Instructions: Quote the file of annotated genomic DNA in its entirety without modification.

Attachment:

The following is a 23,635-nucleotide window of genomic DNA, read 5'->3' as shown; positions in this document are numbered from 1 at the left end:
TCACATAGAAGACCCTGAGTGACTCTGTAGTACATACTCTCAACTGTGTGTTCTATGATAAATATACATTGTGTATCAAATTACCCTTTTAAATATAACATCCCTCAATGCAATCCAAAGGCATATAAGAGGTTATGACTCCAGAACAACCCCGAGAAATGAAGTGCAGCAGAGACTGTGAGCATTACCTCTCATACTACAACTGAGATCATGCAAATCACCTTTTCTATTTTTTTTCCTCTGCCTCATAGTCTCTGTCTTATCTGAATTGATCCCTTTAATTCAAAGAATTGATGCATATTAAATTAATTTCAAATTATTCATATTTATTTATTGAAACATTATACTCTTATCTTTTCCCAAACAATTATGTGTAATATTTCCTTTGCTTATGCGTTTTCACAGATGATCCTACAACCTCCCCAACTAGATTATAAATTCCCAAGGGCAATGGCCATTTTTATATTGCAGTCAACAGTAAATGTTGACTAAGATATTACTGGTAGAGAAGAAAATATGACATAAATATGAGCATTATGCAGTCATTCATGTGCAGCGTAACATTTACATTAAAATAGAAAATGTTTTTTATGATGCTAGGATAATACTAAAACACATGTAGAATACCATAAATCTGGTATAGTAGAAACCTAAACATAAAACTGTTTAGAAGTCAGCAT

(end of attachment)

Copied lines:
The following is a 23,635-nucleotide window of genomic DNA, read 5'->3' as shown; positions in this document are numbered from 1 at the left end:
TCACATAGAAGACCCTGAGTGACTCTGTAGTACATACTCTCAACTGTGTGTTCTATGATAAATATACATTGTGTATCAAATTACCCTTTTAAATATAACATCCCTCAATGCAATCCAAAGGCATATAAGAGGTTATGACTCCAGAACAACCCCGAGAAATGAAGTGCAGCAGAGACTGTGAGCATTACCTCTCATACTACAACTGAGATCATGCAAATCACCTTTTCTATTTTTTTTCCTCTGCCTCATAGTCTCTGTCTTATCTGAATTGATCCCTTTAATTCAAAGAATTGATGCATATTAAATTAATTTCAAATTATTCATATTTATTTATTGAAACATTATACTCTTATCTTTTCCCAAACAATTATGTGTAATATTTCCTTTGCTTATGCGTTTTCACAGATGATCCTACAACCTCCCCAACTAGATTATAAATTCCCAAGGGCAATGGCCATTTTTATATTGCAGTCAACAGTAAATGTTGACTAAGATATTACTGGTAGAGAAGAAAATATGACATAAATATGAGCATTATGCAGTCATTCATGTGCAGCGTAACATTTACATTAAAATAGAAAATGTTTTTTATGATGCTAGGATAATACTAAAACACATGTAGAATACCATAAATCTGGTATAGTAGAAACCTAAACATAAAACTGTTTAGAAGTCAGCAT